The Associated Press, November 9, 2011
Ciléa: Adriana Lecouvreur, New York, Carnegie Hall, November 8, 2011
Rare Gheorghiu sighting in Carnegie 'Adriana'
Cilea's "Adriana Lecouvreur" is an opera that needs a diva of the first magnitude to make it worth reviving. With her own career seemingly as tempestuous these days as that of the title character's, Angela Gheorghiu definitely fills the bill.

And the Romanian soprano did not disappoint her many fans at Carnegie Hall on Tuesday night, offering prima donna glamour and excitement to spare — and some sumptuous, if uneven, vocalism as well.

The occasion, Gheorghiu's only scheduled New York appearance of the season, was a concert performance of the 1902 verismo melodrama presented by the Opera Orchestra of New York. Her impressive co-stars were German tenor Jonas Kaufmann, Georgian mezzo-soprano Anita Rachvelishvili and Italian baritone Ambrogio Maestri.

The opera, loosely based on the life of a French actress of the early 18th century, has a ludicrously tangled plot involving secret doors, mistaken identities and a poisoned nosegay of violets that eventually finishes off the heroine.

But it offers a juicy role for a singer who can wrap her voice around two luscious arias and several duets and who, at a climactic moment in Act 3, can declaim with dramatic flair a speech from Racine's "Phedre."

Gheorghiu had success performing "Adriana" in concert in Berlin and in a staged production at London's Royal Opera House last year. But it's not an ideal role for her at this point in her career of more than 20 years.

Much of it lies in the lower and middle register, where Gheorghiu's voice is thinning out dangerously. Even with conductor Alberto Veronesi keeping the orchestral accompaniment as soft as possible, whole stretches of her singing were all but inaudible.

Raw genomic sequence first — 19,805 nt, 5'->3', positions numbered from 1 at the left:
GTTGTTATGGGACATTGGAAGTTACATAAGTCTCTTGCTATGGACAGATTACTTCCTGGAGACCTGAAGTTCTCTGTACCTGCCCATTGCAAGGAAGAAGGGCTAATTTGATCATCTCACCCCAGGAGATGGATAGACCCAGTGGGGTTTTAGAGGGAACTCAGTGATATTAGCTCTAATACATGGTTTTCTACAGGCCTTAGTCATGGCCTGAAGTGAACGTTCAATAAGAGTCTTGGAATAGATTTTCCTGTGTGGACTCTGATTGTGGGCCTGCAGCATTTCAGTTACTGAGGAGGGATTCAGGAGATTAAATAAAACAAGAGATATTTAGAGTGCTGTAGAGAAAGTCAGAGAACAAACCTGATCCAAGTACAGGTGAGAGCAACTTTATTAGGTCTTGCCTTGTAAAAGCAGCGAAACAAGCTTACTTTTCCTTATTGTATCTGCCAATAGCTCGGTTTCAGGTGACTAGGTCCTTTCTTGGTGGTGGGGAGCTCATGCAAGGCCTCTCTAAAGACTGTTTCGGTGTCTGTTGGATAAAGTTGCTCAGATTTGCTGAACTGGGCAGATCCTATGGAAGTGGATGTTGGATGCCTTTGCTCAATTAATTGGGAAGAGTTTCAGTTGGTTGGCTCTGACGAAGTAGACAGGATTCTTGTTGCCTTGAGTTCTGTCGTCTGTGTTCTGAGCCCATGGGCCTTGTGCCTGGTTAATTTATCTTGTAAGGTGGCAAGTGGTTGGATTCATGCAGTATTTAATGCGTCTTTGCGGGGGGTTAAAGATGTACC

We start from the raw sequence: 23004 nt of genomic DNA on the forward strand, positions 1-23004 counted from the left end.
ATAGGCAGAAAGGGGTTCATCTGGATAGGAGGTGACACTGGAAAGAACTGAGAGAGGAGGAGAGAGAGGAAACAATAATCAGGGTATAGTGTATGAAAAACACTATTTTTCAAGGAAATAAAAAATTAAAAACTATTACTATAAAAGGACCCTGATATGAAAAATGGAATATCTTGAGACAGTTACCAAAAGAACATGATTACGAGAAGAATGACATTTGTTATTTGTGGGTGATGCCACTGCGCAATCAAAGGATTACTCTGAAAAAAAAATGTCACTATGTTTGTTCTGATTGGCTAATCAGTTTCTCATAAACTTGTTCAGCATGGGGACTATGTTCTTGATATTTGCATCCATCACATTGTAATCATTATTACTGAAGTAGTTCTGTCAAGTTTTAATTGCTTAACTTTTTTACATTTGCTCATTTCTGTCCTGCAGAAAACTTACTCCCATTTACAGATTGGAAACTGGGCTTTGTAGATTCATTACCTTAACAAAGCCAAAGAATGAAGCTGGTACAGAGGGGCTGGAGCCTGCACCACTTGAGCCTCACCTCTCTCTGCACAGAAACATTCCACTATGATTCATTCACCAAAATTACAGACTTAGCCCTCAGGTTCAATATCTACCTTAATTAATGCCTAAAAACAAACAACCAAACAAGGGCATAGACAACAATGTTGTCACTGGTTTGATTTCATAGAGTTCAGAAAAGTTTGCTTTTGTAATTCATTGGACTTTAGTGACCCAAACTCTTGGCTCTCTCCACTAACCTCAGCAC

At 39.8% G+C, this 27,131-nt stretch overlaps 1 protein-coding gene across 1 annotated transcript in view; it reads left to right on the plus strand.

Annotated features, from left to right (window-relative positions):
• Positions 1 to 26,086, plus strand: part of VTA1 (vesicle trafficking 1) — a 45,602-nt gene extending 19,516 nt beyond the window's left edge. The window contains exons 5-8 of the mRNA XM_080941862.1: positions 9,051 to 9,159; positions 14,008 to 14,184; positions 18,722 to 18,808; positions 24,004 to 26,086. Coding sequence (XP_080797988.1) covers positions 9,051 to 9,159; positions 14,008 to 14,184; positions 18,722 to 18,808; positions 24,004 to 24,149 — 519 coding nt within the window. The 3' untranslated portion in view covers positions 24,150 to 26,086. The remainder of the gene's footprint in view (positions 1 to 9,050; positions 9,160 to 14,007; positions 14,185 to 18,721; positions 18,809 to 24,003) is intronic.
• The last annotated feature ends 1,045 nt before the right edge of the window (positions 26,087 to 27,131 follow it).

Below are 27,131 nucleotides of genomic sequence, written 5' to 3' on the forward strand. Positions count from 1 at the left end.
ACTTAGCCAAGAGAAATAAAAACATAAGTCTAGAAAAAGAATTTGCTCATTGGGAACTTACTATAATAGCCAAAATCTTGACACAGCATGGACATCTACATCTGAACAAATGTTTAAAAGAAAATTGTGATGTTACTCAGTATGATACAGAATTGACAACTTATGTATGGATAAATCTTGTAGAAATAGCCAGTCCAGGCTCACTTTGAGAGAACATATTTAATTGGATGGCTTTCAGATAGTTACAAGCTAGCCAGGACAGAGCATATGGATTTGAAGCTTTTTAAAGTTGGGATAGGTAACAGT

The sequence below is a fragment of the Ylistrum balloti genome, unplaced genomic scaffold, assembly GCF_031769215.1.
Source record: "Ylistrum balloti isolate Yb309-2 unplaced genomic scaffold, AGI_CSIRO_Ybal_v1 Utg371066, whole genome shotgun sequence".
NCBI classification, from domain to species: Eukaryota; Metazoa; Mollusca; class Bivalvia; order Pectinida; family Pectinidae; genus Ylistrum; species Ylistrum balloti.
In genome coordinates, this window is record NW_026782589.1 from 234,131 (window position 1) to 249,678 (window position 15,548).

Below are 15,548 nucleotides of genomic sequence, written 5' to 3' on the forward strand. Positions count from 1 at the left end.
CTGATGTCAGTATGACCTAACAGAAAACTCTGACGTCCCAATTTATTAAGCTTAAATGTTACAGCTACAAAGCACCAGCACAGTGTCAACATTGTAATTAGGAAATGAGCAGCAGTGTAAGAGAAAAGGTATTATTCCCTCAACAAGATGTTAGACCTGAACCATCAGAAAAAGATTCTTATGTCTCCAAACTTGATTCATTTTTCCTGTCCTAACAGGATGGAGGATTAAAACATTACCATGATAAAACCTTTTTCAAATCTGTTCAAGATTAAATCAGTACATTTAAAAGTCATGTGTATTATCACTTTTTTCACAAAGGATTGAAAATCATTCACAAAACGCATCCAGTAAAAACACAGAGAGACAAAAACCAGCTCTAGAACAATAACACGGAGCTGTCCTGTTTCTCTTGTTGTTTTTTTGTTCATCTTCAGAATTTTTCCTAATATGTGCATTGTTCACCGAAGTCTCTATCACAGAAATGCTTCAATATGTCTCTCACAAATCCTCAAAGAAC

However, the glory of her voice remains intact where it has always been strongest: in her gorgeous, melting high notes and her ability to shape long phrases with uncommon expressiveness.

Kaufmann, in the role of Adriana's lover, Maurizio, was superb, singing with passion, tenderness and ringing high notes.

As Adriana's jealous rival, the Principessa di Bouillon, Rachvelishvili was frustratingly uneven. She has the blazing power and gutsy chest notes the part requires, but above the staff she consistently sang slightly flat.

Maestri was excellent as Michonnet, the aging stage manager who is hopelessly in love with Adriana. He created a sympathetic, three-dimensional character, his baritone powerful but nuanced.

If all had gone as planned a year ago, Gheorghiu would now be spending her days alongside Kaufmann in rehearsals for a new production of Gounod's "Faust" at the Metropolitan Opera.

But the soprano — who has developed an unfortunate reputation for canceling engagements — announced last spring that she was withdrawing because of "artistic differences" with the director. Her career has also been complicated by her on-again, off-again marriage to tenor Roberto Alagna, who for years partnered her in many of their appearances.

Gheorghiu may never have been quite "the most glamorous and gifted opera singer of our time," as her biographical note in the program claims. But she remains a formidable artist whose rare talents continue to provide great pleasure.


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